Multi-purpose facility


Wende has been a maximum-security state prison for just 20 years. But this tract in western New York has penal roots that began growing before the Great Depression. Located in the town of Alden in Erie County, Wende was built on land originally purchased from the Holland Land Company by the locally-prominent Otto Wende family. The land was later donated to Erie County as a public park, later abandoned. The land was later operated as a farm to feed inmates in the Erie County Penitentiary on the west side of Buffalo. From those seeds sprouted the Erie County Penitentiary, precursor of today’s Wende prison.

With residential expansion occuring in Buffalo, the decision was made around 1920 to relocate the Erie County Penitentiary from within the city limits.

The Wende parcel was selected, and a new county jail opened there in 1923. By the 1980s, Erie County was looking to construct a new jail while the state sought additional maximum-security space.

CO Ronnie Bunch conducts rounds.

An agreement was reached: Erie County would sell its Wende facility to the state, financing in part the county’s new jail that would be constructed on the same sprawling parcel in the town ofAlden. The state would renovate and expand the old jail into a state prison, providing much-needed cells in western New York.

The original physical county jail plant in Alden was constructed in 1923-24. It followed a design by William Beardsley, a noted prison architect. Original construction was performed by Morris & Allen, Inc.

A Buffalo Courier-Express article from July 13, 1923, reported, correctly, that the first round of inmates would be arriving the following day.

The first building at the new county facility, constructed using inmate labor, was a combination – dormitory, kitchen and work area. In addition to farming, part of the work performed by inmates included making pine coffins that were used to bury the area’s indigent. The building is still in use today, housing the academic school and facility maintenance area.

The architects of the Erie County Penitentiary were subsequently awarded a state contract to construct nearby Attica, which opened in 1931.

The Alden parcel – originally donated by the Wende family – today houses not only the state prison bearing their name, but also the Erie County Home and Infirmary, the Erie County Correctional Facility and the state’s Buffalo Correctional Facility.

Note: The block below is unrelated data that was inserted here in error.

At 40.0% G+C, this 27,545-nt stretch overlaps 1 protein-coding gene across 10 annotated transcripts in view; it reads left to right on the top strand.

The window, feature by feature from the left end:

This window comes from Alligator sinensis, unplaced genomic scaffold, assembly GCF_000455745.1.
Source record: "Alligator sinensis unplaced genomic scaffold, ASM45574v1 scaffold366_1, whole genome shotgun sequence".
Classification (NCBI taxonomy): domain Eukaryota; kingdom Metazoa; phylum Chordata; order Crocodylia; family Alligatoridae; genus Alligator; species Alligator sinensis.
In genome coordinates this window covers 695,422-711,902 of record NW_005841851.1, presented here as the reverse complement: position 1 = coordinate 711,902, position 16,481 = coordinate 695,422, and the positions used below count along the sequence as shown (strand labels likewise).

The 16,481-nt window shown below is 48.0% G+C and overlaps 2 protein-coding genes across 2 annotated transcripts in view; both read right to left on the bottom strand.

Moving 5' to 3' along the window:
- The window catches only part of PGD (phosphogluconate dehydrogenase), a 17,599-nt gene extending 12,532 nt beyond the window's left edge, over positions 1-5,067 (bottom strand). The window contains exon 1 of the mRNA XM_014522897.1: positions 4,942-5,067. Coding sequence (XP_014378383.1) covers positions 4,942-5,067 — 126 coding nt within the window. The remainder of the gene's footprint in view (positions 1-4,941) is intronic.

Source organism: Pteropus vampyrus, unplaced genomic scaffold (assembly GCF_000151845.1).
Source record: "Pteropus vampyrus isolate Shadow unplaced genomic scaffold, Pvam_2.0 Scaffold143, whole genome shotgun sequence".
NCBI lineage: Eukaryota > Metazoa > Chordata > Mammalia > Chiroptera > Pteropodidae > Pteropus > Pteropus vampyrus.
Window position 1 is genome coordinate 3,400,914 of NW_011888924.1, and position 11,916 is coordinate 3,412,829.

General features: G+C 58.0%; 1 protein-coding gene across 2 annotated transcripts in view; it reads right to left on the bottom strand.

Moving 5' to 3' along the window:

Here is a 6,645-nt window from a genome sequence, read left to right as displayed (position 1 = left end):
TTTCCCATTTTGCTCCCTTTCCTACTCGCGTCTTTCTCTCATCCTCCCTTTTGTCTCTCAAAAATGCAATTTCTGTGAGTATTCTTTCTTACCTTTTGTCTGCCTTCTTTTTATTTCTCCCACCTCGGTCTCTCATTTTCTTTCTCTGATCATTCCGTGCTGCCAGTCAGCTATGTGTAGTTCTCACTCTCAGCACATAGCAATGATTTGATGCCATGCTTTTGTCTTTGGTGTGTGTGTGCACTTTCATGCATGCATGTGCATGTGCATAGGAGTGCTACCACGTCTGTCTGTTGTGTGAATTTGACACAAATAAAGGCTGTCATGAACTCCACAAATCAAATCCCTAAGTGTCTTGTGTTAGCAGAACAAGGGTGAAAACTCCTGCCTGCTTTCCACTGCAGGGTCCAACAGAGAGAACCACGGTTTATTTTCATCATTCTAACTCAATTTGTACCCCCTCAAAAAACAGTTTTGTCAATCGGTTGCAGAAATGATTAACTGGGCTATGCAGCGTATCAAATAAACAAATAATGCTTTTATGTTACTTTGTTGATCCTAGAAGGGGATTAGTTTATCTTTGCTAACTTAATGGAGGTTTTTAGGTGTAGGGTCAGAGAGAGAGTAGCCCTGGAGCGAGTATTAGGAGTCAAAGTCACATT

New York State steps in

With a growing inmate population necessitating an expansion of maximum-security prison beds in the early 1980’s, the state purchased the Erie County Penitentiary in 1983 from Erie County for $48 million. Erie County continued to share occupancy of the site until 1986, when construction of its new facility on the sprawling Wende grounds was completed. Beginning in 1983, the state expanded the former Wende penitentiary in phases.

Phase I consisted of initial security measures and provisions for support services for the initial round of 185 male inmates. Phase II involved population expansion and associated security support programmatic enhancements. With the ultimate implementation of Phase III, which included new construction and renovation of existing buildings, Wende’s conversion to a state facility was complete.

Today, the physical plant at Wende consists of 49 buildings. The facility encloses 15 acres within its secure perimeter.

OMH Rehabilitation Counselor Linda Wopperer conducts an Intermediate Care Program.

The physical plant has changed dramatically. These changes include demolition of the old auditorium to provide space for a recreation/religious services building; demolition of the old power plant building inside the perimeter to allow for construction of a building for the state Office of Mental Health (OMH); construction of a new power plant and storehouse; construction of a new administration building; construction of a new range/training building; construction of a Quality ofWork Life building and construction of a RegionalMedical Unit (RMU).

Wende houses three distinct inmate populations:

  • General confinement, maximum-security inmates.
  • Reception center for western New York inmates.
  • Special Needs Unit (SNU) inmates, a population comprised of individuals who have various developmental and other learning disabilities.

In addition, OMH also operates one of its 12 prison satellite units at Wende. The facility was accredited in 1988 by the American Correctional Association. . . It has been accredited triennially since . . .

. . . . Wende has seen a 53 percent decline in the number of all unusual incidents since 1997, down from 329 to 153 in 2001. The number of inmate-on-staff assaults dropped by 63 percent between 1997 and 2001, falling from 57 to 21. Additionally, the number of inmate-on-inmate assaults fell by 61 percent between 1997 and 2001, from 51 to 20.